Thompson: In New York, in the late '70s, you had all these bands — Blondie, the Ramones, Talking Heads, Television ... None of them were really anything alike, but there was definitely an inextricable link there. Maybe it's just the bond of time and place, and being part of the same exciting thing.

(At this point, the Defying the Law Bike Club rides by the window of the Emory on Woodward Avenue.)

Moss: See? This is what I'm talking about — the spirit! We're in one of the worst economic times ever, and it's only getting worse. But people are just like "Fuck it! I'm gonna have fun one way or another!" And it's not via going out and buying shit. It's being achieved by creating things.

Howitt: Right. And using what you have and realizing what you have, instead of chasing the carrot or keeping up with the Joneses. It's sorta like, "This is what I have, and I can do what I want today" as opposed to "I don't have what I want. I gotta get my flat-screen TV or I'm not gonna be happy."

MT: Well, that's always kinda been the Detroit ethic, right? You find weird shit in funky thrift stores or whatever, and then it's like, "Hey, we can use this! We can use what's already here to make something entirely new."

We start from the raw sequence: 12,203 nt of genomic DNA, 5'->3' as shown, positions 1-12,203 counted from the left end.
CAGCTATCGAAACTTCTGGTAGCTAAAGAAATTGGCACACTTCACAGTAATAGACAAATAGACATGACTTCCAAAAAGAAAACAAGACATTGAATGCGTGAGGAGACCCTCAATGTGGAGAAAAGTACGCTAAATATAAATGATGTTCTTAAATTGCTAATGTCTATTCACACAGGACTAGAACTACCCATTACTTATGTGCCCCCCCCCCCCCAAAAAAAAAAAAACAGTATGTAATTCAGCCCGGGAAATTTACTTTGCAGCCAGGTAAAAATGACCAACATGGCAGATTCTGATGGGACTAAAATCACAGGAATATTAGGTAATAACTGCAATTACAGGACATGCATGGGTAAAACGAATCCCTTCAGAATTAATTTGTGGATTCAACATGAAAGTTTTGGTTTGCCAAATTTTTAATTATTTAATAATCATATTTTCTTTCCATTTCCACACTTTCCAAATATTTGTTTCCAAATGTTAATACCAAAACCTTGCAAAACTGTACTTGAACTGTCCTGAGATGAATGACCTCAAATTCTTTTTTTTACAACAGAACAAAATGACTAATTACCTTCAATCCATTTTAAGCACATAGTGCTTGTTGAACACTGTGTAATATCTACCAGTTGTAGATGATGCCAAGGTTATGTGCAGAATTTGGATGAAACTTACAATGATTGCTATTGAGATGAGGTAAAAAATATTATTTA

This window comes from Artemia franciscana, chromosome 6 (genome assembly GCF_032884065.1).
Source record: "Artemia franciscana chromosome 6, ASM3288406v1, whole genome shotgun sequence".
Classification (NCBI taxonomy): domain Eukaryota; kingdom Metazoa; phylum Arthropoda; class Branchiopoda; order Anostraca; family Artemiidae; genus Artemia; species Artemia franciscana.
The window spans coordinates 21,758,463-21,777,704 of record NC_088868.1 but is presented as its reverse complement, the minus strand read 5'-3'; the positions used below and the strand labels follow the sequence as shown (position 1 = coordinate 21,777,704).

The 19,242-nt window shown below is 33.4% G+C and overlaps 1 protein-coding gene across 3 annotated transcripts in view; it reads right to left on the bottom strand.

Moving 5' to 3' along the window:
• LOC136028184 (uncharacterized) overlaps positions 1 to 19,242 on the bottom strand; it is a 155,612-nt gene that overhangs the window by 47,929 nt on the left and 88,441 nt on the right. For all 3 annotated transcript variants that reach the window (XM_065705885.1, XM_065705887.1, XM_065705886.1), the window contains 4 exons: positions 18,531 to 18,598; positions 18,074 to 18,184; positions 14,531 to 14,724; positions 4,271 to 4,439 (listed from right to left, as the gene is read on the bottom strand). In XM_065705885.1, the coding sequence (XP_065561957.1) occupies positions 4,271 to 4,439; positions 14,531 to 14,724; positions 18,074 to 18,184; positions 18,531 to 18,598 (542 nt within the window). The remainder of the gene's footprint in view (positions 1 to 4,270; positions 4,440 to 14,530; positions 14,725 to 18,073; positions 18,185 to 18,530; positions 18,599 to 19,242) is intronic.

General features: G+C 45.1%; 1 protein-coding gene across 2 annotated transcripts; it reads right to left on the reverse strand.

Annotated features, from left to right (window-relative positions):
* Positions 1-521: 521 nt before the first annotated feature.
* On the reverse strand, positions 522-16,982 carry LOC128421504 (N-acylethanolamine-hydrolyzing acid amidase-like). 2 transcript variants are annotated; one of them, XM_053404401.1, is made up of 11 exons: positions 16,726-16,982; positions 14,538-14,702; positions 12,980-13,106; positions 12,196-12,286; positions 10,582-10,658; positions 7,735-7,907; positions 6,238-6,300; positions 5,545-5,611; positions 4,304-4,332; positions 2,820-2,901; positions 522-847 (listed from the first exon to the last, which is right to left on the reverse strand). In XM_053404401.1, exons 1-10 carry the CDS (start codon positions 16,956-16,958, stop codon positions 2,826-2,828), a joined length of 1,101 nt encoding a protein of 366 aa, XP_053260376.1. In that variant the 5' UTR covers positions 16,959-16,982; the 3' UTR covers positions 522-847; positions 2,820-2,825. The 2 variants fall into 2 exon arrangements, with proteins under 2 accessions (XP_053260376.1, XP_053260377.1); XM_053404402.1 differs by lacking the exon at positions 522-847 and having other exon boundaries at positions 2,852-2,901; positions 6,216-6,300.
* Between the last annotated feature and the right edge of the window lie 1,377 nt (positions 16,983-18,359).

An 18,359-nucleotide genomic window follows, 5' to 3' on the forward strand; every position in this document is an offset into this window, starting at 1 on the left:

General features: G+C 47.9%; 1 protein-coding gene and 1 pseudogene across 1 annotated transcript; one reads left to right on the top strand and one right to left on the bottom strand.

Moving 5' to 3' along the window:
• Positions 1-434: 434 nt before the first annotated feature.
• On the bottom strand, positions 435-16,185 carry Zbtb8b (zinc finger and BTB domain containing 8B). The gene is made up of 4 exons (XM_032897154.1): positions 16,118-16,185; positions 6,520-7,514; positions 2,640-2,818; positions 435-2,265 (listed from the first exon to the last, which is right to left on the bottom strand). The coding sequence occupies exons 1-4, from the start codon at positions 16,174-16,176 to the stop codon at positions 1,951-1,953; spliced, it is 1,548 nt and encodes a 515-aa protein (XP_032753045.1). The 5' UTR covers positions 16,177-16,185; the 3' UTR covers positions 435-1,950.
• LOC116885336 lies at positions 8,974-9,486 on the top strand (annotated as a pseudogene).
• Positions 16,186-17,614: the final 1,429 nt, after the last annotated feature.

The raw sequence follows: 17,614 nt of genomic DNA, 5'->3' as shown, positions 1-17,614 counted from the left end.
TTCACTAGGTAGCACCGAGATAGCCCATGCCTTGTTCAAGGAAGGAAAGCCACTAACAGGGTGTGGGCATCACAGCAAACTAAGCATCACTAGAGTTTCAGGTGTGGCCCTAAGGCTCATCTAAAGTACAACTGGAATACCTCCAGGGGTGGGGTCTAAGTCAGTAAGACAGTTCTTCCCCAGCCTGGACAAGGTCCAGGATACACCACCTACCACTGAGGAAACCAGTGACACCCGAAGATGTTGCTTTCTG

Moss: That's totally what it is. We're kind of in a shell of a city — a former arsenal of democracy that's now just dying slowly. ... When you have this almost destructive ethic, there's a lot you can make from it. That's why I think we're all flourishing so much, and that's what's so human about it. What's more human than creating and being with other humans, doing things? The whole community spirit, the whole zeitgeist ... everyone seems to be psyched about how things are going right now. And it only builds upon itself. But it won't last forever, so you don't wanna sit around and analyze it too much. You just wanna roll with it.

Howitt: Right, we don't need to mythologize it while it unfolds. 'Cause if you're eulogizing it, well, guess what?

MT: It's dead.

Thompson: So how many records has Loco Gnosis put out this year?